Find the right location where everyone is comfortable. “Neutral is best,” Bergman says. “We have meetings in our office, but some families may prefer a hotel or a resort where everyone can stay for a weekend. But they shouldn’t meet in someone’s home or place of business.”
What about virtual meetings?
Meeting over Zoom can make scheduling easier and give participants opting to stay in the comfort of their homes “a greater sense of security,” Meyer says.
Not surprisingly, more families are having virtual meetings since the pandemic, according to Grubman. But in-person is still better, he maintains: “You can’t pick up important nonverbal cues on a screen or replicate the closeness of being together in the same place.”
In some cases, where families prefer remote meetings, Grubman recommends keeping them structured, with frequent breaks.
Whether the meeting is in-person or over Zoom, it’s important to set ground rules. Family members must respect each other and speak for themselves, not others. Everyone must be fully present, patient, and accept differences of opinion. And no distractions: no phones or tablets.
“Privacy is absolutely essential,” Grubman adds. “Turn off phones, avoid hotel staff coming in and out, no large glass walls, no name on hotel placards.”
Set an agenda with the family. Topics may include estate planning, the family business, investments, philanthropy, family governance and education.
Even more important than specific topics is the format of the meeting. Is it a report or a dialogue? The latter is usually the better choice.
“It’s not always easy, but you really want to promote an open dialogue among family members, where no one is afraid to speak up,” says Neil Shapiro, a managing partner at TAG who runs family meetings for the firm’s wealthy clients. “That’s what’s going to give the family the flexibility they need to address needs as they develop in the future.”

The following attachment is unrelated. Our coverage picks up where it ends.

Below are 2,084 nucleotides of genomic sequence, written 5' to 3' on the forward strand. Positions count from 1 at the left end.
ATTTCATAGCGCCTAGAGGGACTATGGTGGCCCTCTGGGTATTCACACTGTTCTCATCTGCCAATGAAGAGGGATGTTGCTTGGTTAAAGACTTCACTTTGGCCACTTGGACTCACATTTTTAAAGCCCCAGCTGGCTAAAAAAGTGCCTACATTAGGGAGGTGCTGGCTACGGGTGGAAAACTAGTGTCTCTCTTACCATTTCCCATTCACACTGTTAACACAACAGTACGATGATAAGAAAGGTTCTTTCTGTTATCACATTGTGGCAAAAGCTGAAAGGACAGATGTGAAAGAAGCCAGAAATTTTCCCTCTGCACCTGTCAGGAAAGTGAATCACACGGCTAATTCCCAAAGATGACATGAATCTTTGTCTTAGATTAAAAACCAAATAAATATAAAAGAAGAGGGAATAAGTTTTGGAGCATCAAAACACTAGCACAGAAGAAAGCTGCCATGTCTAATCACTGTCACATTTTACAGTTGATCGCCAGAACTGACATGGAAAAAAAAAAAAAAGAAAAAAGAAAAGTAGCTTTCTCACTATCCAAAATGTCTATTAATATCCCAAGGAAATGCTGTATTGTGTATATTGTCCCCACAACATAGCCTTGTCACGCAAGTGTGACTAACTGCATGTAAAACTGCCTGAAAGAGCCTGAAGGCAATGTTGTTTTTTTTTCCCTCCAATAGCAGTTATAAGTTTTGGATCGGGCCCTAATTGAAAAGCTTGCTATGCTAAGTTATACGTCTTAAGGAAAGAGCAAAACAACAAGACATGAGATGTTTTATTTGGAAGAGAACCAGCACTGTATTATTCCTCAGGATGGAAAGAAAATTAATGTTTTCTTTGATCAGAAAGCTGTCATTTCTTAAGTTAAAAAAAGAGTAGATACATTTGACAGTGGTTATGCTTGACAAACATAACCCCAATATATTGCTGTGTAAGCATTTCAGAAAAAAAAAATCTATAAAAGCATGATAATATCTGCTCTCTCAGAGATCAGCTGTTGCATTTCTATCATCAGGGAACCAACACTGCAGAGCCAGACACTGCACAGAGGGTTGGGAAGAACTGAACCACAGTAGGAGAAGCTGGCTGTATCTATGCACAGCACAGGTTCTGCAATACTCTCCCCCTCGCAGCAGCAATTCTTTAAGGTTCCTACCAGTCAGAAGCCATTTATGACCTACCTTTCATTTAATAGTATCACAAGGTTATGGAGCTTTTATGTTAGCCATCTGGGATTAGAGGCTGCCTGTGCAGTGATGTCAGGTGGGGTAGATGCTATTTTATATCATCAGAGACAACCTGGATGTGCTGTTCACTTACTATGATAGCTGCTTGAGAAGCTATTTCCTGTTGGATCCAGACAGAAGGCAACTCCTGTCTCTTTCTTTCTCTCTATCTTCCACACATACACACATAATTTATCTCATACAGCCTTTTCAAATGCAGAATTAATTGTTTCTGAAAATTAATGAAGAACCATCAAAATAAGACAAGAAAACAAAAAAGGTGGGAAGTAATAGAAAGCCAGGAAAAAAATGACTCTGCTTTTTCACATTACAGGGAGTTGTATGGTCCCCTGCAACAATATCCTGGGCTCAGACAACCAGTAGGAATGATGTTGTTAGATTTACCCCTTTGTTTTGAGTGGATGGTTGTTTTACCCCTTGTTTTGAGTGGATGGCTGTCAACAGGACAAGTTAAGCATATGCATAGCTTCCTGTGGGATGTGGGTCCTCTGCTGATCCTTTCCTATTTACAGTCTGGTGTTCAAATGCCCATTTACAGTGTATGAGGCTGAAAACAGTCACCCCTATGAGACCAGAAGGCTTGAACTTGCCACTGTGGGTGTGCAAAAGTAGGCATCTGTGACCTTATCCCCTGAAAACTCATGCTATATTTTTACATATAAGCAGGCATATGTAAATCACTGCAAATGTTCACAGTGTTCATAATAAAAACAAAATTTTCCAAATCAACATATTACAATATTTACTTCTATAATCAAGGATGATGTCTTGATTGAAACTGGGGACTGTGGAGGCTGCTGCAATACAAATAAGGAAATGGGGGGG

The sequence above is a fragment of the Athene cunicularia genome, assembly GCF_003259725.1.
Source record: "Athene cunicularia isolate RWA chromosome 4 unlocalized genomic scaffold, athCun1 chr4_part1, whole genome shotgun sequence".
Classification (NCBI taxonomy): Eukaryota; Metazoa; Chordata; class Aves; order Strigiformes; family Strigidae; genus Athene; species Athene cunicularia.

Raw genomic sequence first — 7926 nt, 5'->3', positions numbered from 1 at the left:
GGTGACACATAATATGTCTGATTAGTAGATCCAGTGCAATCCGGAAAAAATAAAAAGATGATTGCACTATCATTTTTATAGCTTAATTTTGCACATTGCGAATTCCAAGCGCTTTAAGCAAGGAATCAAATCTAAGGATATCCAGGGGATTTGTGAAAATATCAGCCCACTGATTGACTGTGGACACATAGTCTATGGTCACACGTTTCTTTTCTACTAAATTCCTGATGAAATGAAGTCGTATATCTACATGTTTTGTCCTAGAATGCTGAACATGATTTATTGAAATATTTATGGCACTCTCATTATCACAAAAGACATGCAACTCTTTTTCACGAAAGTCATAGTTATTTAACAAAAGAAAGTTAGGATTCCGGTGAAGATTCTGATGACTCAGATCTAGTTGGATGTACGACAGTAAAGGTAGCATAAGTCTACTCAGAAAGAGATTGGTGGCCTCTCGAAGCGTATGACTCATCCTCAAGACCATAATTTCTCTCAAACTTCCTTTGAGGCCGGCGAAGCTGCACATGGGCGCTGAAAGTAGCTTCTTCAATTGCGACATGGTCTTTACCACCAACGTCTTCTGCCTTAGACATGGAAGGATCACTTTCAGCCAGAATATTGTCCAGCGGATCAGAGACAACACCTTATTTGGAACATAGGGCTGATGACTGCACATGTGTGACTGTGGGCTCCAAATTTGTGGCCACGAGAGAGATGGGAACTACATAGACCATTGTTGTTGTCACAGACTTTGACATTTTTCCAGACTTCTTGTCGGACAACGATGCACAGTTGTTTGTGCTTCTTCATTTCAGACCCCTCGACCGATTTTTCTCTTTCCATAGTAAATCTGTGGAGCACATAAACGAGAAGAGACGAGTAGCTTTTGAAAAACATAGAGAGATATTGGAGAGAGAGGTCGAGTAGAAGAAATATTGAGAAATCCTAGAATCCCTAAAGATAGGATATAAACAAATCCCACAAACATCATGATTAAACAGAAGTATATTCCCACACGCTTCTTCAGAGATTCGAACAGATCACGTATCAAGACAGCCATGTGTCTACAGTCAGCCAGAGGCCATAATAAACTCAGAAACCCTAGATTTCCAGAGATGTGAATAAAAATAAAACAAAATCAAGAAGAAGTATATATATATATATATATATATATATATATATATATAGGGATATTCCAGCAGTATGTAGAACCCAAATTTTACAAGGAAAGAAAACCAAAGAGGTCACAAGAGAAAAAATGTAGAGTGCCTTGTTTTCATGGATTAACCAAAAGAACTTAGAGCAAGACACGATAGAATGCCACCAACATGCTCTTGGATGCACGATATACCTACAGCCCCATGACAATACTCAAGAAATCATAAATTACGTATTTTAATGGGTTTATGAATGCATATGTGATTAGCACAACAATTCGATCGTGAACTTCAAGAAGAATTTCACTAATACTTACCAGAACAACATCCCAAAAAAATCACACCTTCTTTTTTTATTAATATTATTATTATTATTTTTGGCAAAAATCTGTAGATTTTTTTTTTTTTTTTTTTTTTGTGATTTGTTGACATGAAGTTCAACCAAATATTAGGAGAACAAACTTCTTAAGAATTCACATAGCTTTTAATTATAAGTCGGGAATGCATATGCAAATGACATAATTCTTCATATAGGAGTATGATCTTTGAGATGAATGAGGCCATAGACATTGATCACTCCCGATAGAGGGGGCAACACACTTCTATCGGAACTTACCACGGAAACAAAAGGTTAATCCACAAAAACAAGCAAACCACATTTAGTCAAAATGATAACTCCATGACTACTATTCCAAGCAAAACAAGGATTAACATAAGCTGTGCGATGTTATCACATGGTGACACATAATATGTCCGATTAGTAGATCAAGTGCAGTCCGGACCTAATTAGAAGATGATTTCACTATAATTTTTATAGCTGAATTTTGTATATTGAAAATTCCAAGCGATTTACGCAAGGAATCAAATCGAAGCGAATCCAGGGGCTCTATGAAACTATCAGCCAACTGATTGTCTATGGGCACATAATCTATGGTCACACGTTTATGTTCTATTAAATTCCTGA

As the meeting unfolds, issues will arise—issues that often have very deep, and sometimes painful, psychological origins. Often, they revolve around who gets what in an estate plan.
“Distribution of assets is a difficult issue,” Lintz says. “Advisors have to remind family members that fair isn’t always exactly equal.”
Advisors should advocate for full disclosure from parents, she adds. “The most common obstacle we face is the ambivalence of the first generation to be transparent with the second.”
Entwined with issues of distribution of assets is that age-old tension: sibling rivalry. And helping to resolve conflicts among siblings can be a tall order.
“In an early family meeting, things turned around so quickly for sisters with longstanding conflict that they all ended up hugging each other, reconciling,” Grubman recounts. “It felt like an episode of the Dr. Phil show. But I knew enough to assume this was probably an unusual event and not to expect it very often. I turned out to be right. That kind of magical reconciliation is heartwarming but pretty rare.”
Grubman recalls one wealthy family headed by an aging, strong-willed father who had five children. At family meetings, one of the patriarch’s daughters who was very much like him tended to dominate. Her siblings were more easygoing but wanted more input.
Grubman was brought in to defuse the tension and told the siblings they needed to collaborate and determine how to share decision-making. “I told them they first had to recognize their old habits,” he says, “and then establish how they were going to deal with each other as a family.”